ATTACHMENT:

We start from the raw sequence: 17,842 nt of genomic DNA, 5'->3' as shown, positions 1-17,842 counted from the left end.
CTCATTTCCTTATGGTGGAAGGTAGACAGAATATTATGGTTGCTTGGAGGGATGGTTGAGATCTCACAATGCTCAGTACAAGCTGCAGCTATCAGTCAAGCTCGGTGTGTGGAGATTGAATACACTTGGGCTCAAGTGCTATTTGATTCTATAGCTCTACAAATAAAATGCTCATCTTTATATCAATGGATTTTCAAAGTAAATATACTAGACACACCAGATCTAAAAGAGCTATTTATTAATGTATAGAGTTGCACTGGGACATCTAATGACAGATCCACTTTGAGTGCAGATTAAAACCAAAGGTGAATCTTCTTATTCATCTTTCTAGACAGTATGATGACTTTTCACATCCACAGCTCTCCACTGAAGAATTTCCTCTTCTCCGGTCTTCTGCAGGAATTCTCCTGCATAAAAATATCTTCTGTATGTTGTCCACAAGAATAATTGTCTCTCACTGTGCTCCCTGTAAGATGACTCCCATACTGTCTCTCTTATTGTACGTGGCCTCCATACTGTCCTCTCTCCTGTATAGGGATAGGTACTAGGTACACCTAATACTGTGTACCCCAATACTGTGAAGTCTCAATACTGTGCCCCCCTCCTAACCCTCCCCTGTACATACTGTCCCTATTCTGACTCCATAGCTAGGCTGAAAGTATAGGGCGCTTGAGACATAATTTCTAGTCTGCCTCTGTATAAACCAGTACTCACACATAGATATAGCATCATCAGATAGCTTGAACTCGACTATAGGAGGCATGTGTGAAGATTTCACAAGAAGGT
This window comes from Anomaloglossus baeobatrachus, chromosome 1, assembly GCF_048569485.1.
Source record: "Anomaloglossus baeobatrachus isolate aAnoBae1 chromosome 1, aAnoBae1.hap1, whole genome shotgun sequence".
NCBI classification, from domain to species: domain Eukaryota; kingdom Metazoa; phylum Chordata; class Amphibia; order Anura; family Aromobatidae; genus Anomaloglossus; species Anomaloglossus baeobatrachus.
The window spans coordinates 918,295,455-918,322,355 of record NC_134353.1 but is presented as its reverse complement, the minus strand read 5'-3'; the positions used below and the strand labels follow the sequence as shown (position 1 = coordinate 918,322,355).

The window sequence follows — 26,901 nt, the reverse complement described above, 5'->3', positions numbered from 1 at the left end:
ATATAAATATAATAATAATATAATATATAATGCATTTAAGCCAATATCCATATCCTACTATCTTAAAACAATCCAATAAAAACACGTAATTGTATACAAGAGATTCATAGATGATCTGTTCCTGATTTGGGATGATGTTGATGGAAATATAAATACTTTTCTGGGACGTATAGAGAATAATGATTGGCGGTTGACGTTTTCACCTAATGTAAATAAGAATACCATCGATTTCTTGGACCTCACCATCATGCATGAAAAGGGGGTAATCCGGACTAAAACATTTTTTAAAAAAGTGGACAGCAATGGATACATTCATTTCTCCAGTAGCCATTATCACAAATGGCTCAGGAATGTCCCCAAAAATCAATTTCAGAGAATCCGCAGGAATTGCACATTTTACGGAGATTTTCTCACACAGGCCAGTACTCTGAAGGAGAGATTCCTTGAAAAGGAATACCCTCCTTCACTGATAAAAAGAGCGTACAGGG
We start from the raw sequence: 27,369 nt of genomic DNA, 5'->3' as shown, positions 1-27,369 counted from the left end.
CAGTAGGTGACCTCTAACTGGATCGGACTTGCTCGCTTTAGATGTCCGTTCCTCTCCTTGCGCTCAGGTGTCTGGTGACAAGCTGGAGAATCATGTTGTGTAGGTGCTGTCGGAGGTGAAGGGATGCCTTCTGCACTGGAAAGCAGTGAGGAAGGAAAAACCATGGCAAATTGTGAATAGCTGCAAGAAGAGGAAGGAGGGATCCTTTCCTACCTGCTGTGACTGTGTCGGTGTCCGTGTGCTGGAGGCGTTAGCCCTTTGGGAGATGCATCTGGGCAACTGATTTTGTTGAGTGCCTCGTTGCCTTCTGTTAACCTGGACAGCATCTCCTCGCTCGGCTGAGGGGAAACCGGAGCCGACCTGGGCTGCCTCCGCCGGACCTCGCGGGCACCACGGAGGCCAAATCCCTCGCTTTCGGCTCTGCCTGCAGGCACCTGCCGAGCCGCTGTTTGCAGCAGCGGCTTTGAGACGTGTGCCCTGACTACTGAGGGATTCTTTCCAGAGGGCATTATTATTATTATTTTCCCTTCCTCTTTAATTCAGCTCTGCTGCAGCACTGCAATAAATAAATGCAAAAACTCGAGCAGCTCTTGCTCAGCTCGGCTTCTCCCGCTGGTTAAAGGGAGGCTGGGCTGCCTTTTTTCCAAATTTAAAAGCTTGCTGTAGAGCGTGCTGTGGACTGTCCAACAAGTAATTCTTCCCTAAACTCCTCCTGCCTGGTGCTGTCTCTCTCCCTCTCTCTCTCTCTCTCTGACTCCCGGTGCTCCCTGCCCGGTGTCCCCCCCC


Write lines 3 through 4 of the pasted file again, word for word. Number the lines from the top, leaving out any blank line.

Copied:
This window comes from Anomaloglossus baeobatrachus, chromosome 1, assembly GCF_048569485.1.
Source record: "Anomaloglossus baeobatrachus isolate aAnoBae1 chromosome 1, aAnoBae1.hap1, whole genome shotgun sequence".